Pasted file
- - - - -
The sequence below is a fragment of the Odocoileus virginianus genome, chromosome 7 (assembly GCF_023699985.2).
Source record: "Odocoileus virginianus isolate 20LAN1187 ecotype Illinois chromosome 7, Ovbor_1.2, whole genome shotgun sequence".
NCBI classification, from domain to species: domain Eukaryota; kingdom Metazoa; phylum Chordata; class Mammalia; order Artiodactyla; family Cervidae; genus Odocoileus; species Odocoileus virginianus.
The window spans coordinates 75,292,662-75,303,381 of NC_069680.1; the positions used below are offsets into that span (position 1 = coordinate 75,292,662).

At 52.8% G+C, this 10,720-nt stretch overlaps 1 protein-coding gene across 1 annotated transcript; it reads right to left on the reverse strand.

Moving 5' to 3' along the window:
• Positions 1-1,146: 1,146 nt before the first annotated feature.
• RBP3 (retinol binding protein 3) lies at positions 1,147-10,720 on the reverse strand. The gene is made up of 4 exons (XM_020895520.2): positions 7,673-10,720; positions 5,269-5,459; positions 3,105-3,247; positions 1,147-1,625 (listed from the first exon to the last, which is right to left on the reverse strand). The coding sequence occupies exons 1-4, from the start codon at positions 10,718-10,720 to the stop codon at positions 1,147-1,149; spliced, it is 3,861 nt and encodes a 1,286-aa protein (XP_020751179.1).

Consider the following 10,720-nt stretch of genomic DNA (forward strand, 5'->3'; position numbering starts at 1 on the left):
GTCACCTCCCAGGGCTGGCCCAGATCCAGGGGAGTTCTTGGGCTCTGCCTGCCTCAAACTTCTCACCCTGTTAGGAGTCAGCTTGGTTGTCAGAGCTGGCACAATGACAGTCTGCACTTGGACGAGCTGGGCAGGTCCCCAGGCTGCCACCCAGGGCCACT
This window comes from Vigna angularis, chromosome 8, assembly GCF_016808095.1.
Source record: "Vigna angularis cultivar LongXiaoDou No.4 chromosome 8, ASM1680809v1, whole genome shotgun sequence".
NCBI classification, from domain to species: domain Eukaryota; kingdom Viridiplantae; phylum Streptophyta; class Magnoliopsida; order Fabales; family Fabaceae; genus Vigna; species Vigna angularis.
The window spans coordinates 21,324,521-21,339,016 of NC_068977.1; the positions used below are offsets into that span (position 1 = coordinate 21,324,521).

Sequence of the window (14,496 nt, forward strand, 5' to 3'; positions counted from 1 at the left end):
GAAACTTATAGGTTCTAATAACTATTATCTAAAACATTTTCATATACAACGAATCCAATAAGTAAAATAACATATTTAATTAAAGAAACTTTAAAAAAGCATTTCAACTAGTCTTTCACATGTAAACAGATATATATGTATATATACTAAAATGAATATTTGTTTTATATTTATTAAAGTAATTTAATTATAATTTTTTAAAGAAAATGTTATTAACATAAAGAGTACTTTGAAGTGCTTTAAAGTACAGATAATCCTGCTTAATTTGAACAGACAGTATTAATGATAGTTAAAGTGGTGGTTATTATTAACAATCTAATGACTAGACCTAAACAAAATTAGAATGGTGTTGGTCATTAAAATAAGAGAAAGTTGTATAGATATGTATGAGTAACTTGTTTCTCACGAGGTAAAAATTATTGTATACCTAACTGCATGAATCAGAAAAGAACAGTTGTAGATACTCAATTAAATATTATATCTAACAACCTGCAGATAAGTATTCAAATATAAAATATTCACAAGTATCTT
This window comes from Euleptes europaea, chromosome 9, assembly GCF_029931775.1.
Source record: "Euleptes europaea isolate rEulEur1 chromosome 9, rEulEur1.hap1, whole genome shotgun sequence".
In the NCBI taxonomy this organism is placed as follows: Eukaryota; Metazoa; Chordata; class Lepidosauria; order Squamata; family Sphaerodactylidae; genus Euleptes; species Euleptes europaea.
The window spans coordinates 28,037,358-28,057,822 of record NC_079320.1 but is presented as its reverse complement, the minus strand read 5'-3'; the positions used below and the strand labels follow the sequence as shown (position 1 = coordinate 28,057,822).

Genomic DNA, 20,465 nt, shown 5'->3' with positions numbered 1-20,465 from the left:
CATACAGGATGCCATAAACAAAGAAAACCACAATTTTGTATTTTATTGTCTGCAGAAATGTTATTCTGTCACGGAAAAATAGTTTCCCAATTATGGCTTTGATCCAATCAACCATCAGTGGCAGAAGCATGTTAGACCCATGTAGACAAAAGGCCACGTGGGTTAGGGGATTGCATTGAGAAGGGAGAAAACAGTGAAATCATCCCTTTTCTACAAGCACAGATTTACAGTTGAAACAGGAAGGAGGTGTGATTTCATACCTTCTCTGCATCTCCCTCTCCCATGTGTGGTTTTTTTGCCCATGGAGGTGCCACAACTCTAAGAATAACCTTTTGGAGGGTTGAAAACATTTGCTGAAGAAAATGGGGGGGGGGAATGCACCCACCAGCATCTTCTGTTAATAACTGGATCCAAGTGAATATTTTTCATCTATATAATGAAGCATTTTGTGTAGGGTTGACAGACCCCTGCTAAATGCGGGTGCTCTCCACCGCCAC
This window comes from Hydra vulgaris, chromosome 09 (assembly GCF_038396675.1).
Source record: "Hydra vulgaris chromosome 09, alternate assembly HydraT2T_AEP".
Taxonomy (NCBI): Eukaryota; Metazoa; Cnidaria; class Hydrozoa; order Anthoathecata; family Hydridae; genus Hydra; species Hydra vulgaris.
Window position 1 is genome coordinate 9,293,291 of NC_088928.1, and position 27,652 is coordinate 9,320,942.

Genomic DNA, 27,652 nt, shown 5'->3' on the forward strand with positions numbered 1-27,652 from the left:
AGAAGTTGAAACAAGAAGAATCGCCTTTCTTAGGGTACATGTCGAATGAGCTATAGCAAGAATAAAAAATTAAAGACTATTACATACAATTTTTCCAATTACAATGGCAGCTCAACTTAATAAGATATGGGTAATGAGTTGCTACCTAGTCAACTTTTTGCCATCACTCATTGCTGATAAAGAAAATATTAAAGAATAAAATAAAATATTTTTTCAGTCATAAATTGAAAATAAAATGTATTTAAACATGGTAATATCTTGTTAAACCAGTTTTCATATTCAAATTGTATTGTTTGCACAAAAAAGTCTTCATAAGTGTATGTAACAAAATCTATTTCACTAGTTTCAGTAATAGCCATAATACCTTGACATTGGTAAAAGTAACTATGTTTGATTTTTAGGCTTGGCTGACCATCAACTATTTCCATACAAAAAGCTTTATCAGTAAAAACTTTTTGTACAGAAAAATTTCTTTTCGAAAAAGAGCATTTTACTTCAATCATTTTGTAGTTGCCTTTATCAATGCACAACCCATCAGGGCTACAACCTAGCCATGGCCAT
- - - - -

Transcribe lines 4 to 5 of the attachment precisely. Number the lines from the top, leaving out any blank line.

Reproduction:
The window spans coordinates 75,292,662-75,303,381 of NC_069680.1; the positions used below are offsets into that span (position 1 = coordinate 75,292,662).

At 52.8% G+C, this 10,720-nt stretch overlaps 1 protein-coding gene across 1 annotated transcript; it reads right to left on the reverse strand.